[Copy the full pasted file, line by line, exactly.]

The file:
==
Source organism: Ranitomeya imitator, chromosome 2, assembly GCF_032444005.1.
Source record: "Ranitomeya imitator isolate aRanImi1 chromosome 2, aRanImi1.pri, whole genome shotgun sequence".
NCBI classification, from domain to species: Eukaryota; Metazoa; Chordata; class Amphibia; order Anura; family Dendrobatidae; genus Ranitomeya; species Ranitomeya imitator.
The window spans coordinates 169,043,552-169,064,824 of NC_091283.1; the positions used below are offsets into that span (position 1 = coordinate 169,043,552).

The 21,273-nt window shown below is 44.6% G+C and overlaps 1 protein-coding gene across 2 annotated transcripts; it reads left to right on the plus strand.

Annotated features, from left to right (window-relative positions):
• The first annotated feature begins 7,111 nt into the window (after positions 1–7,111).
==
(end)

Source organism: Ranitomeya imitator, chromosome 2, assembly GCF_032444005.1.
Source record: "Ranitomeya imitator isolate aRanImi1 chromosome 2, aRanImi1.pri, whole genome shotgun sequence".
NCBI classification, from domain to species: Eukaryota; Metazoa; Chordata; class Amphibia; order Anura; family Dendrobatidae; genus Ranitomeya; species Ranitomeya imitator.
The window spans coordinates 169,043,552-169,064,824 of NC_091283.1; the positions used below are offsets into that span (position 1 = coordinate 169,043,552).

The 21,273-nt window shown below is 44.6% G+C and overlaps 1 protein-coding gene across 2 annotated transcripts; it reads left to right on the plus strand.

Annotated features, from left to right (window-relative positions):
• The first annotated feature begins 7,111 nt into the window (after positions 1–7,111).